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бесплатно, без регистрации и без смс. On Saturday, November 14, 1944, radio listeners heard an enthusiastic broadcast announcer describe something they had never heard before: Women singing the Marines Hymn instead of the traditional all-male United. On Saturday, November 14, 1944, radio listeners heard an enthusiastic broadcast announcer describe something they had never heard before: Women singing the Marines Hymn instead of the traditional all-male United States Marine Band. The singers were actually members of its sister organization, The Marine Corps Womens Reserve Band of Camp Lejeune, North Carolina. Today, few remember these all-female military bands because only a small number of their performances were broadcast or pressed to vinyl. But, as Jill Sullivan argues in Bands of Sisters: .

Author of the book Bands of Sisters: . The Marine Corps Women’s Reserve Band of Camp Lejeune was established under the watch of The President’s Own to support bond drives and was active during World War II from 1943–45. In 1944, the ensemble even sat in for one of the Marine Band’s popular Dream Hour broadcasts, a program that will be reenacted in its entirety as part of this concert.

The singers were actually members of its sister organization, The Marine Corps Women's Reserve Band of Camp Lejeune, North Carolina.

Women's Military Bands during World War II). Sullivan - Rowman & Littlefield Publishing. The singers were actually members of its sister organization, The Marine Corps Women's Reserve Band of Camp Lejeune, North Carolina. Women's Military Bands during World War II, these gaps in the historical record can hardly be treated as the measure of their success.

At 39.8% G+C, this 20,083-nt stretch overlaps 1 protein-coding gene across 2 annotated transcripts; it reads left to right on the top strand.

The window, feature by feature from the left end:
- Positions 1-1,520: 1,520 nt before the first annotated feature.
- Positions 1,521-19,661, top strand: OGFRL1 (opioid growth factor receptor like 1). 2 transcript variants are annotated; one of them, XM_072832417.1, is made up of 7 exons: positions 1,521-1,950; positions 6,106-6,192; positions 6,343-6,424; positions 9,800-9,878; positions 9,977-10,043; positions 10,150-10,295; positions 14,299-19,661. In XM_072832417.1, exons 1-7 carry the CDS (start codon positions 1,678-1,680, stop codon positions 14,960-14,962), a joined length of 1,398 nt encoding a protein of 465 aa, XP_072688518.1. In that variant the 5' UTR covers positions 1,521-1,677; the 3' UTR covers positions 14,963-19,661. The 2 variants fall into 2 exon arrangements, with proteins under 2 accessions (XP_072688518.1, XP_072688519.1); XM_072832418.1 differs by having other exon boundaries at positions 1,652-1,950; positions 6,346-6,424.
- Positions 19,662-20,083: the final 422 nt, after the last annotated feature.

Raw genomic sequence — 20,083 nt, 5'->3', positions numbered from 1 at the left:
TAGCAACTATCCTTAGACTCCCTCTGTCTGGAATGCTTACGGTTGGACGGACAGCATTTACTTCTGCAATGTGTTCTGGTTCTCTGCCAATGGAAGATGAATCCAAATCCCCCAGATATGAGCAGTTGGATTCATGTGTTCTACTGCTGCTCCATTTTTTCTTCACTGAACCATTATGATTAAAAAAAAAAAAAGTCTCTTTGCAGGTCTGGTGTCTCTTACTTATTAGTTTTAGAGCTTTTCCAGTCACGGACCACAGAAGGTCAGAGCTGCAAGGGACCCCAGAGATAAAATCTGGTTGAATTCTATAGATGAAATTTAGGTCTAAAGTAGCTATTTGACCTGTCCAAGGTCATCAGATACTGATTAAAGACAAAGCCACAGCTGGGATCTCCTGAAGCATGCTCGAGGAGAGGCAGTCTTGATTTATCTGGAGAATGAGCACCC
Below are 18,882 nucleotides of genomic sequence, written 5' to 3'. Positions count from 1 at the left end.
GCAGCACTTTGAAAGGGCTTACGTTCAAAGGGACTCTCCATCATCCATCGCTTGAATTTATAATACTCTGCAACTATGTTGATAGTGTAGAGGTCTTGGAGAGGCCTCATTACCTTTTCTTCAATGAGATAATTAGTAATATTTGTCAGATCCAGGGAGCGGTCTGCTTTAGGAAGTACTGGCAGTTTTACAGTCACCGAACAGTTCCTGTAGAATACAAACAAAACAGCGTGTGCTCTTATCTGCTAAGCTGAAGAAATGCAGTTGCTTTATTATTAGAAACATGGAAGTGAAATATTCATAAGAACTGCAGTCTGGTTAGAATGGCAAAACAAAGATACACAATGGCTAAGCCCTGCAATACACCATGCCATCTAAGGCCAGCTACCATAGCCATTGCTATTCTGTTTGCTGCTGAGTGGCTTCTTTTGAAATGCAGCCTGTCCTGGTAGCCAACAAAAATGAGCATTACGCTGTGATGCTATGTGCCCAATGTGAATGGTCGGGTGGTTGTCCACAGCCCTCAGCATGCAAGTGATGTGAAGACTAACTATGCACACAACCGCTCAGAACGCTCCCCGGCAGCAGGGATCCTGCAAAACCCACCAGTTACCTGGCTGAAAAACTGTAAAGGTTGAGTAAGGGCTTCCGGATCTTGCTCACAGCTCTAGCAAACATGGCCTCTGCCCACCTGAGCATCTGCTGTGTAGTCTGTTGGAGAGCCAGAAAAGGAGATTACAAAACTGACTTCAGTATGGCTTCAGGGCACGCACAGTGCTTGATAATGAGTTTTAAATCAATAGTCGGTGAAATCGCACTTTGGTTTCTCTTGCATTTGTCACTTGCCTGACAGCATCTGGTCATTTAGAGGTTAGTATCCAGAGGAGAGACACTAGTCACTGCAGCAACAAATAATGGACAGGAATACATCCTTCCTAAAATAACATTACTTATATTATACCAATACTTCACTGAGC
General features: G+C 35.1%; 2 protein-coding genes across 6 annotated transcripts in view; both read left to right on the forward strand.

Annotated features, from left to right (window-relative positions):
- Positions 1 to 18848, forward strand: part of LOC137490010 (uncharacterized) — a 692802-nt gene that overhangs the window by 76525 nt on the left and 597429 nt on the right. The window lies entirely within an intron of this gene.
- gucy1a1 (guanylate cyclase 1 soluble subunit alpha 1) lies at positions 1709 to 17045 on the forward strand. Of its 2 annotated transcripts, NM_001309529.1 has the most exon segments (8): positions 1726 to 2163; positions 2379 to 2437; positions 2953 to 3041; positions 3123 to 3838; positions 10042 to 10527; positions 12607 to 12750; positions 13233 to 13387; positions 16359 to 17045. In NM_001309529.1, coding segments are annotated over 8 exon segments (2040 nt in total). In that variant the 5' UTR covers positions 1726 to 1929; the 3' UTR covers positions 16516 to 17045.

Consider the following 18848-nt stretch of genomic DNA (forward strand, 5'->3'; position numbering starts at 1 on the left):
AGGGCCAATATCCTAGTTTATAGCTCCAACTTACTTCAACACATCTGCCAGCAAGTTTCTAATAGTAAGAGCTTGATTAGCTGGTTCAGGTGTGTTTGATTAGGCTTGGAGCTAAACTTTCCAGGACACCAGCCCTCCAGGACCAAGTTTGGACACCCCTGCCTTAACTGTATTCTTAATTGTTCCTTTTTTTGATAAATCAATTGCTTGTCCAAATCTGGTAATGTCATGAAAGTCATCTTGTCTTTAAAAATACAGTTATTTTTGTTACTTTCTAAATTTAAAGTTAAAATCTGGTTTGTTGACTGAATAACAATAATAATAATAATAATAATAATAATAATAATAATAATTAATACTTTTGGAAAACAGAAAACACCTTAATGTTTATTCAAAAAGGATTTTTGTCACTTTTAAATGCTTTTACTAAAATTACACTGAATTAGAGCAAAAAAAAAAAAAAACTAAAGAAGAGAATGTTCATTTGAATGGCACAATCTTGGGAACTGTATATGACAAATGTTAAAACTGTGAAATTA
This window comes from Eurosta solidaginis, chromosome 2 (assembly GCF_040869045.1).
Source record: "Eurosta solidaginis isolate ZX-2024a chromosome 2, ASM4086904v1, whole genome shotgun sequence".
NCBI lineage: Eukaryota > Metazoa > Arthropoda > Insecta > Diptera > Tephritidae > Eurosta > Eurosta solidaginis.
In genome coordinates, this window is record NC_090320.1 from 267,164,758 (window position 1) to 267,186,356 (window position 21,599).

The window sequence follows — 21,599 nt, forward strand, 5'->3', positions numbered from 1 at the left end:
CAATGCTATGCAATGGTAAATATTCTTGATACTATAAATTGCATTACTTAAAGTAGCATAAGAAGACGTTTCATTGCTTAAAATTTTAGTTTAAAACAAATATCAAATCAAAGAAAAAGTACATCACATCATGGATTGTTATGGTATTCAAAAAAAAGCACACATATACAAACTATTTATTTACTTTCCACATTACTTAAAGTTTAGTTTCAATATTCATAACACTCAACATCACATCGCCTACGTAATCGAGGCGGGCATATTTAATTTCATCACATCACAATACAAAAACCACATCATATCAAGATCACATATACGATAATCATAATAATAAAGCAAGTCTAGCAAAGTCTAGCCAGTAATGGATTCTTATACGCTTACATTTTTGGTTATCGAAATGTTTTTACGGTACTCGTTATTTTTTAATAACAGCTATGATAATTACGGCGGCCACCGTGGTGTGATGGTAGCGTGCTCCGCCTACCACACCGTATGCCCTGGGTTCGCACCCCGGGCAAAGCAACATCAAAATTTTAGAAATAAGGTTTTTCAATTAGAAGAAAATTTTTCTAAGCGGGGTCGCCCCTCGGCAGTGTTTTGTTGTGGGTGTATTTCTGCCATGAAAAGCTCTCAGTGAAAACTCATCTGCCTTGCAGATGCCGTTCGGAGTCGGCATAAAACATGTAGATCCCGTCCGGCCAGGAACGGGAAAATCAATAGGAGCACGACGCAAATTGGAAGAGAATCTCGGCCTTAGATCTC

On Saturday, November 14, 1944, radio listeners heard an enthusiastic broadcast announcer describe something they had never heard before: Women singing the "Marines' Hymn" instead of the traditional all-male United States Marine Band. The singers were actually members of its sister organization, The Marine Corps Women's Reserve Band of Camp Lejeune, North Carolina. Today, few remember these all-female military bands because only a small number of their performances were broadcast or pressed to vinyl. But, as Jill Sullivan argues in Bands of Sisters: U.S. Women's Military Bands during World War II, these gaps in the historical record can hardly be treated as the measure of their success.The novelty of these bands—initially employed by the U.S. military to support bond drives—drew enough spectators for the bands to be placed on tour, raising money for the war and boosting morale. The women, once discharged at the war's end, refused to fade into post-war domesticity. Instead, the strong bond fostered by youthful enthusiasm and the rare opportunity to serve in the military while making professional caliber music would come to last some 60 years. Based on interviews with over 70 surviving band members, Bands of Sisters tells the tale of this remarkable period in the history of American women.Sullivan covers the history of these ensembles, tracing accounts such as the female music teachers who would leave their positions to become professional musicians—no easy matter for female instrumentalists of the pre-war era. Sullivan further traces how some band members would later be among the first post-war music therapists based on their experience working with medical personnel in hospitals to treat injured soldiers. The opportunities presented by military service inevitably promoted new perspectives on what women could accomplish outside of the home, resulting in a lifetime of lasting relationships that would inspire future generations of musicians.